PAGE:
BAKERSFIELD, Calif. (KGET) — Local first responders have been flooded with emergency calls throughout the pandemic.
Sometimes, the calls have come in at such a fast pace the county could not keep up. That’s when state-staffed strike teams were sent to help.
Emergency crews are working around the clock to answer as many calls for help as they possibly can. But even with their best effort it’s sometimes not enough to keep up with the demand for immediate medical attention.
With the addition of strike teams of nurses and paramedics both in the hospitals and in ambulances the calls for help are just barely being met but their numbers aren’t going down.
Hospitals are being filled. Wait times for emergency crews are growing and the need for immediate medical attention continues to be on high.
That’s the reality and current situation of the medical industry in Kern County.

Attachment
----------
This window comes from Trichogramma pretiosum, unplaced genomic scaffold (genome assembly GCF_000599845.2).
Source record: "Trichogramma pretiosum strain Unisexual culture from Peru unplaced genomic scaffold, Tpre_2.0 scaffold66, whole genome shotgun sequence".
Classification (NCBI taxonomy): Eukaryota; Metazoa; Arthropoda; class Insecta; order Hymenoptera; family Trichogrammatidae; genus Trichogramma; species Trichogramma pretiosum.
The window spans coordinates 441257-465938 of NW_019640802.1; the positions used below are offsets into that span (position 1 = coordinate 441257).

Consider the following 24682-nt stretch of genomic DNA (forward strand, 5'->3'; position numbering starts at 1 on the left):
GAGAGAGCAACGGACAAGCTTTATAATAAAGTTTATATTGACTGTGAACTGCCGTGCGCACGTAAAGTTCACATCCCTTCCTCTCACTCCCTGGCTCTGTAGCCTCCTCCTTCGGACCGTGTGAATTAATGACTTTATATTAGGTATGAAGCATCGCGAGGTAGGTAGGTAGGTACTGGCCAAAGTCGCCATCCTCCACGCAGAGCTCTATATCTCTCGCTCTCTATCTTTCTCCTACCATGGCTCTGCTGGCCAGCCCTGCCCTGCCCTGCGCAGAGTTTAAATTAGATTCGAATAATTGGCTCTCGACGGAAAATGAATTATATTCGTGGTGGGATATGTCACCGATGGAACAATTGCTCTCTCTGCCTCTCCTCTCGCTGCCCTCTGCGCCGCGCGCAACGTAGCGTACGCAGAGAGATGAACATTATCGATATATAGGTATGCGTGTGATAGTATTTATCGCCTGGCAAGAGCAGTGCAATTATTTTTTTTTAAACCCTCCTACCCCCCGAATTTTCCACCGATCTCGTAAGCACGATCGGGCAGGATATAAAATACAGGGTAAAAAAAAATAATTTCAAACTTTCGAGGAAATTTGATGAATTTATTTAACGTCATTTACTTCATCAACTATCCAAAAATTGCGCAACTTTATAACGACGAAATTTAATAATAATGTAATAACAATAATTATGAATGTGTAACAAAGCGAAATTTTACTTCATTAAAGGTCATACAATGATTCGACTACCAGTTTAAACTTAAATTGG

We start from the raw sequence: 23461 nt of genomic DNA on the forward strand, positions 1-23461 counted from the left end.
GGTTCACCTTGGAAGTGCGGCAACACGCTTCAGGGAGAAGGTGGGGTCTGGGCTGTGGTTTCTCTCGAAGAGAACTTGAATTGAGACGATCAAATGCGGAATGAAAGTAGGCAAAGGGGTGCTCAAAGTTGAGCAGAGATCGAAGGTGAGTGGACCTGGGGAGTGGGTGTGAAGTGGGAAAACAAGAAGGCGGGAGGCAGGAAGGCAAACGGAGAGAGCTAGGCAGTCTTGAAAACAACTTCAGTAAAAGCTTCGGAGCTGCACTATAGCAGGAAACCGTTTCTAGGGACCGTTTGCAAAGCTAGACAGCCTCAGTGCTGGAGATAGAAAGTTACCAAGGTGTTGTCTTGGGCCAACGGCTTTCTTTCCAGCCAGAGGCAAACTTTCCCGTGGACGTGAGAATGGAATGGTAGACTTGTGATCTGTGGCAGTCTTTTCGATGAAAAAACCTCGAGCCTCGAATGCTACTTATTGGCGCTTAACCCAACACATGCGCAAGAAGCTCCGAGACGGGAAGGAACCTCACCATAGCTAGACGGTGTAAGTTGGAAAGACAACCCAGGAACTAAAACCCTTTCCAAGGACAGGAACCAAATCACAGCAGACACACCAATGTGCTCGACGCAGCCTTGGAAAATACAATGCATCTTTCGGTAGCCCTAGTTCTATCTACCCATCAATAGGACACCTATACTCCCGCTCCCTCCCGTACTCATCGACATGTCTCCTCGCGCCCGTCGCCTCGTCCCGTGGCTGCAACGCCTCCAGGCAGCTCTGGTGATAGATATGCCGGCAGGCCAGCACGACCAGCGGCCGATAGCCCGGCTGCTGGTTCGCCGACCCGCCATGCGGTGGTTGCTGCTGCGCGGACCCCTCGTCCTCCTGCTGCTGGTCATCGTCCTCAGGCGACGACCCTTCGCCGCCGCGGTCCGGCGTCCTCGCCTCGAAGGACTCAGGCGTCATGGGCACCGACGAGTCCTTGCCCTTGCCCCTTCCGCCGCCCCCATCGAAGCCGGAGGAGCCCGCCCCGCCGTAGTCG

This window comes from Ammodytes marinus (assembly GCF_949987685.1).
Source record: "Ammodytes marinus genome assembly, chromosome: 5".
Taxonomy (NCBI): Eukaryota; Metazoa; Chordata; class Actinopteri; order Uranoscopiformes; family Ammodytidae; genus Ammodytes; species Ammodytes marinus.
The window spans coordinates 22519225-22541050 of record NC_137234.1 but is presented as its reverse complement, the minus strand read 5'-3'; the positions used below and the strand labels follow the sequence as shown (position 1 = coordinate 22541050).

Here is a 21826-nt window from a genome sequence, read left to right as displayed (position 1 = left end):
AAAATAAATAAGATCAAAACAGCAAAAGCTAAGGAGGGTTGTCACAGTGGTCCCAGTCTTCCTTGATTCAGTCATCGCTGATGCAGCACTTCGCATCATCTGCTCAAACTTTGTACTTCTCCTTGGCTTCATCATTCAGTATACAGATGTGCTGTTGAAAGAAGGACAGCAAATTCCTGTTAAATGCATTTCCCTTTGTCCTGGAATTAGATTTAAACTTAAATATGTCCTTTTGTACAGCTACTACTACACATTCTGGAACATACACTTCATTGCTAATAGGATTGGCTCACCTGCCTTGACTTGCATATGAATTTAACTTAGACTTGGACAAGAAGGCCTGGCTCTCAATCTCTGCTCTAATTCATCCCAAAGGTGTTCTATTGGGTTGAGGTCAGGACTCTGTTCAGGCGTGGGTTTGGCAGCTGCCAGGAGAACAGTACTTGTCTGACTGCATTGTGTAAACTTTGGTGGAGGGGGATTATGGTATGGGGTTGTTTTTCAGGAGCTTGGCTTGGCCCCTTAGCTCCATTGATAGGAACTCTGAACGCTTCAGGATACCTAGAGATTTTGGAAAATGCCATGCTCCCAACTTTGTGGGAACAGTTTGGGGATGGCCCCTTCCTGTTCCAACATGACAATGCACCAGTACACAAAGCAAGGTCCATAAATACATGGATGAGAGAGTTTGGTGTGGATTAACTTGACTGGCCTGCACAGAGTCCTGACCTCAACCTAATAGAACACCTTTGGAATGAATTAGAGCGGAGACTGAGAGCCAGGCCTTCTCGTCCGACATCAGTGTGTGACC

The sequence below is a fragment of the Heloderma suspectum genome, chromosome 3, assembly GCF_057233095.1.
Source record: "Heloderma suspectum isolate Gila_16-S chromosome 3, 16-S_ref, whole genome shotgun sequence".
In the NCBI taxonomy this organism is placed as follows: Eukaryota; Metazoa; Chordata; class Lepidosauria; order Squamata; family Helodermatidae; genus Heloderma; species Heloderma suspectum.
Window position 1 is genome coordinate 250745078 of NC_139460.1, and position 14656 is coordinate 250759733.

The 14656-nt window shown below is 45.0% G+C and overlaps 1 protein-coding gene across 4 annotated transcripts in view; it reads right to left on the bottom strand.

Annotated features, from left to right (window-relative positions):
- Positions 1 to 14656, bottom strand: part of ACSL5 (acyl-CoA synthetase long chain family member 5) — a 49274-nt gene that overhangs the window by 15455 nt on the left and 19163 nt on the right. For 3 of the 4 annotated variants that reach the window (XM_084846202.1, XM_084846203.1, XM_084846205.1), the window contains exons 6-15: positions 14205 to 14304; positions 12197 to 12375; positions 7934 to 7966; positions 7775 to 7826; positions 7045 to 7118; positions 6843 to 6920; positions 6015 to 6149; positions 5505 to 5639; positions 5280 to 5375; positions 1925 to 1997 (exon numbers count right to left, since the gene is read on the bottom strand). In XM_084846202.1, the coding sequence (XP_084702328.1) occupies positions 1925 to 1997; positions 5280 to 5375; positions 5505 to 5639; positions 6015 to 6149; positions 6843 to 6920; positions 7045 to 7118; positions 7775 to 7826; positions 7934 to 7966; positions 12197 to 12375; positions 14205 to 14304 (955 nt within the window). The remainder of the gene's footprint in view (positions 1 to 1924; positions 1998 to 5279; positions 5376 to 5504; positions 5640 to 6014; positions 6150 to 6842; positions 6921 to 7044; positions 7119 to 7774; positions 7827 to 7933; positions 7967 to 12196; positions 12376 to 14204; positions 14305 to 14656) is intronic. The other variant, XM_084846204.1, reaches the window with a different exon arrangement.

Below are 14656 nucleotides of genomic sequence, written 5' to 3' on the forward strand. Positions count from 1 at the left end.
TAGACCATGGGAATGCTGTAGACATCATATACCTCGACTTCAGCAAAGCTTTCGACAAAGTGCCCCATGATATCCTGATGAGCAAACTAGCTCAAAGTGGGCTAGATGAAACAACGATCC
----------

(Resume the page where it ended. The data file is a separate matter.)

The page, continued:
“Unfortunately because of the number of calls coming through it’s exceeding capacity,” Mark Corum with Hall Ambulance Service said. “We only have a finite number of ambulances, paramedics and EMTs under normal instances who can respond and answer the call and there’s a limit to everything and we’re seeing that now.”
To help with the situation, strike forces were called in. 36 medical professionals in the hospitals and another 22 with 11 ambulances on the roads.
“Each team [is] assigned to the emergency department in three hospitals to assist with offloading patients from ambulances and patient care in the emergency room.”
But that’s still not enough. Even with the extra hands the pressure is still heavy. An additional 10 paramedics are on their way to help with the ambulance response to 911 calls.
The strike forces are scheduled to stay through the end of February.
First responders ask everyone to only call 911 if you’re having an emergency. Heart attacks, strokes, and chest pain are some examples of reasons to call.